Thank you, Marti. Those of you who were here last week, or read the passage from last week, doesn’t it strike you as interesting that the gospel writer of Matthew put these two parables back-to-back? In some ways, they are nearly identical. There’s the landowner and the king, the harvest and the banquet, the representation of hope in a good, full life in the harvest and in marriage. There were message-bearing servants in both parables, although one set was seeking payment while the other sought guests. There were people beat-up and people killed, innocent people doing their jobs and I don’t know about anyone else, but that really irks me! But such is life, and life is uncertain and if you think about all the “near-misses” we have in life, it’s actually quite astounding that there are as many people alive as there are.
But then, the writer of Matthew ends the similarities of the two parables about tenants and seeking guests, and he throws in this equally infuriating culmination of the Parable of the Wedding Banquet with the bit about the guest who wasn’t wearing the correct wedding attire. The king, desperate for wedding guests, even to the point of searching the streets for any stranger that would come, ostracizes one of those he called in the first place! What’s up with that, God?
It just doesn’t seem congruous - the merciful king - taking back his word, so to speak. And like it or not, God is God and can do whatever God wants, even to the point of being incongruous in his actions, but it just doesn’t seem right. But then, we have to remember that God is congruous in all God’s ways, even if it doesn’t seem like it. And the parable is not an actual event, but a made-up story that seeks to make a point. I now ask you to leave that whole scenario, for the time being, as we go to the passage from Philippians.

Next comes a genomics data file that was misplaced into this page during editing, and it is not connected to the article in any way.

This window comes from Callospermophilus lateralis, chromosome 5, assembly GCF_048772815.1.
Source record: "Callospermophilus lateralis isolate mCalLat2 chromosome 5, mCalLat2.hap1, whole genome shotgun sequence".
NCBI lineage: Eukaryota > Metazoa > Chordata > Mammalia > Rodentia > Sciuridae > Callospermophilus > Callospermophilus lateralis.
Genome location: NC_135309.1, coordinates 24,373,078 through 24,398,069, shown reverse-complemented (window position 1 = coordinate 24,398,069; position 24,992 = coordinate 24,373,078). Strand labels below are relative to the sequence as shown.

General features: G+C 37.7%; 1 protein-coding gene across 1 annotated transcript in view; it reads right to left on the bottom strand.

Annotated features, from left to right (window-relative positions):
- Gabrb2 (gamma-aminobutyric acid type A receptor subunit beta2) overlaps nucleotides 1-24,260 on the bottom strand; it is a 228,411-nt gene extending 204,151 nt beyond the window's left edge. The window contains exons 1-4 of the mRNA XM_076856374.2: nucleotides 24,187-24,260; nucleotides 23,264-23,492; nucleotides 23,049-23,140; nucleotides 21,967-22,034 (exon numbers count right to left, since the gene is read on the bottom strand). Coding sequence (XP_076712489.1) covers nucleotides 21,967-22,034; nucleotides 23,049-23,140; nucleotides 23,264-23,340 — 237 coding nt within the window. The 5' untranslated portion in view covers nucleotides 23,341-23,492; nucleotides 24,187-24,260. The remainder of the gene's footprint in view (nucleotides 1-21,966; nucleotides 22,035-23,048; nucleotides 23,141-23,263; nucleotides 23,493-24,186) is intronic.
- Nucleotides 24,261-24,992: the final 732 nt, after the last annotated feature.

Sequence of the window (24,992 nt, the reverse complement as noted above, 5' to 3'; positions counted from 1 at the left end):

Despite all the academic endeavors, we still don’t have a good clue as to who Euodia and Syntyche were, but it seems likely they were prominent, active members of the church. Perhaps they were deacons, perhaps they were the founders of the Women’s Bible Study program, perhaps they were the chairpersons of the Philippian inner-city soup kitchen. Whoever they were, they were among the core of the congregation, but lately they’d had a falling out. Maybe it was doctrinal, maybe it was personal. Maybe they’d disagreed over the best way to run the soup kitchen, maybe one of them had insulted the other’s child-rearing techniques. Whatever the dispute was, it soon became known that these two women were at odds.
For those can remember Euodia and Sentyche at all, you might remember their disagreement. But remember how I spent all that time in the first part of this message setting up the relationship of gospel sections with each other? It’s important here, too.